Some riders are forced to ride on the sidewalk due to fear of collision with cars, but sidewalk riding is more dangerous in other aspects, due to uneven pavement and obstacles.

"Obstacles" like those pesky pedestrians who clutter up city sidewalks? Except for children, riding a bike on sidewalks is illegal. When cyclists are afraid of riding on the street with cars, it's Reality sending them a message: riding a bike in San Francisco is dangerous. Don't do it.

San Francisco is a hilly city and hills make bicycles more difficult to control. That's why you shouldn't try to direct bicyclists to ride on hills, which you've personally been doing when opposing the Fell/Oak project.


The Fell/Oak bike project was completely unnecessary, since there was an easily available alternative on nearby Page and Hayes Streets. The only serious hill on either of those streets is between Divisadero and Broderick on Page Street.

The real question is how many bicycle solo falls are on a separated cycle track, like the panhandle. No report has looked specifically at solo injuries in cycletracks, but reports have shown an across the board reduction in injuries. Thus, you cannot make the conclusion you make. 

There are few streets in San Francisco that have enough space to make "a separated cycle track." The one planned for Masonic Avenue is no exception, since that bike project will eliminate 167 parking spaces between Fell and Geary to make separated bike tracks. That means the city will no longer be able to use those parking lanes to make extra traffic lanes during the morning/afternoon commute, which means that project will jam up traffic for the more than 44,000 people who now use Masonic every day. And that will be done on behalf of a completely unknown number of future cyclists. That is, there's no fact-based study showing that the number of future cyclists will be anywhere near enough to justify this project. 

You and your bike friends are a very small minority in San Francisco---only 3.4% of all daily trips in the city are made by bicycle---which makes it impossible to justify redesigning city streets against the interests of 95.6% of those who now use our streets. But City Hall is going to do it anyway because...?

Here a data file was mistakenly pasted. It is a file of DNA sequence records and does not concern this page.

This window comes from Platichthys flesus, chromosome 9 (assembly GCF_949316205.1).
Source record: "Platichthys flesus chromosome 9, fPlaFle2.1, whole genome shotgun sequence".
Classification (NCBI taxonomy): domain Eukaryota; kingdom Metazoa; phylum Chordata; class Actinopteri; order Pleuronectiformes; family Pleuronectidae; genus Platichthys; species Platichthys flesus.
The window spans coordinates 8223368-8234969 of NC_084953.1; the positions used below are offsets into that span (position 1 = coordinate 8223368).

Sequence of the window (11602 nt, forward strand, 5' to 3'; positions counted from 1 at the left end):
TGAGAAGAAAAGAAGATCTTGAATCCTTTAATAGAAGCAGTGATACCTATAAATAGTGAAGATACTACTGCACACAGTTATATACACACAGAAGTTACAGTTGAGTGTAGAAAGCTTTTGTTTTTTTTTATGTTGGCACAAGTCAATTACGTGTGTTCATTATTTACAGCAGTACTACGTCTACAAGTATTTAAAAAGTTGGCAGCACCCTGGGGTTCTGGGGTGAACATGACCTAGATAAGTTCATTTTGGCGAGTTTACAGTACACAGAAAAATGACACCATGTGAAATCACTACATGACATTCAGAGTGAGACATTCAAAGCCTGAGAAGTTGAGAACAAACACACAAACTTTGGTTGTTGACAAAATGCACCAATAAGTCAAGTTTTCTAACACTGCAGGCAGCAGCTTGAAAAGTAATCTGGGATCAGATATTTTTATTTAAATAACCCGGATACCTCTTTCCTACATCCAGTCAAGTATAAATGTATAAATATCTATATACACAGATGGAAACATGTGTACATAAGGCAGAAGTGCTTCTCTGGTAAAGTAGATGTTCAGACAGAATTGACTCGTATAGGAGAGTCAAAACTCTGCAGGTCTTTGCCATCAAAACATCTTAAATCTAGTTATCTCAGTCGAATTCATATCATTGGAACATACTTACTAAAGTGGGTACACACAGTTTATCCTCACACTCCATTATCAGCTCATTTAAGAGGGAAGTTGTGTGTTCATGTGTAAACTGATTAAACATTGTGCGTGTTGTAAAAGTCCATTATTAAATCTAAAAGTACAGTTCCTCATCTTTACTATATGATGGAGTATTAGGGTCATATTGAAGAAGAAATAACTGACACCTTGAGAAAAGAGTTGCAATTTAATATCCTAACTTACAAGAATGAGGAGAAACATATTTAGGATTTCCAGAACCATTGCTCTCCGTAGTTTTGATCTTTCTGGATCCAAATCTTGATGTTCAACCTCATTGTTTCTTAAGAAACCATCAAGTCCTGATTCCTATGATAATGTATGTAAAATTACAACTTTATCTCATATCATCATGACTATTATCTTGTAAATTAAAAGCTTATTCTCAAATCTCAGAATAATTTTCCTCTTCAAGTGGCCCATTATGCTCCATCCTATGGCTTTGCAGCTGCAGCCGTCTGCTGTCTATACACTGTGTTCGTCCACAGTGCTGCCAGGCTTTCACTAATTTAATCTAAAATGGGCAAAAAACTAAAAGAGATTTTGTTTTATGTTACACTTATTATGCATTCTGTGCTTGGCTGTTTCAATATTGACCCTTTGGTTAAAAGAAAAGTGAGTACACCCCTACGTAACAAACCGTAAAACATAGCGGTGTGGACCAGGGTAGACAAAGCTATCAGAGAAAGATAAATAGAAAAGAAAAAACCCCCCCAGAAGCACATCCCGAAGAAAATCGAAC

The UC study shows that riding a bike in San Francisco is even more dangerous than anyone thought, infrastructure or no infrastructure. 

And the city and the Bicycle Coalition are encouraging even children to engage in this dangerous transportation "mode." When I wrote about this shocking bit of irresponsibility a few years ago (Children and the bike cult), it got more comments than any previous post, mostly from bike dudes trying to justify the unjustifiable. 

Here's what cycling expert Robert Hurst says about that:

While [John]Forester claimed that even children could ride safely on busy streets using the vehicular-cycling principle, our way is unquestionably for adults…The streets demand from us an awareness and maturity that would be very rare in a child (The Art of Cycling, page 66).



Rob,

Your argument seems to be that because a lot of bicycle injuries are solo falls, infrastructure is not at fault. But then, the rate of injuries in countries with good bicycle infrastructure are much lower, solo falls or not, so something has to give.

Infrastructure ABSOLUTELY has a lot to do with solo falls as well:

1. Train tracks with wide gaps and lack of proper markings. Competition with cars driving fast forces riders to merge through tracks in a fast and unsafe manner. 

2. Riding in gutter is more dangerous due to uneven/slanted surface, debris 

3. Riding next to parked cars (due to pressure from motorists) could result in hitting a mirror. It is also unclear if impact with open doors is counted as solo falls or not. 

4. Some riders are forced to ride on the sidewalk due to fear of collision with cars, but sidewalk riding is more dangerous in other aspects, due to uneven pavement and obstacles.

5. Many riders choose to ride too fast in order to keep pace with automobiles in order to avoid harassment. 

6. Many of riders ride light racing bicycles in strained positions in order to attain higher speed (to avoid harassment), but those bicycles are harder to control. 

7. Single-phase left turns are dangerous since the person needs to extend their left hand to signal, thus reduce control of their bicycle. It is doubly dangerous if they also have to cross tracks at the same time. Implementation of a two-phase left turn would reduce this hazard. 

8. Motorists don't realize the consequences of their actions lead hazards for bicyclists. A swerve in front of a bicycle even without the bicycle and car colliding can result in the bicyclist losing control. 

9. Traffic lights timed for cars mean that bicyclists race to get through them or risk stopping at every corner. 

10. San Francisco is a hilly city and hills make bicycles more difficult to control. That's why you shouldn't try to direct bicyclists to ride on hills, which you've personally been doing when opposing the Fell/Oak project. Lack of infrastructure on the flat streets increases the volume of bicyclists trying for the hills. 

11. Lack of infrastructure leads to fewer people bicycling, which leads to the sense of being alone. When there are no bicyclists around cyclists tend to make more unsafe maneuvers because there is no example and no peer pressure. Just like cars drive more slowly in a nice neighborhood with trees, bicycles ride more slowly when there is a relaxed vibe.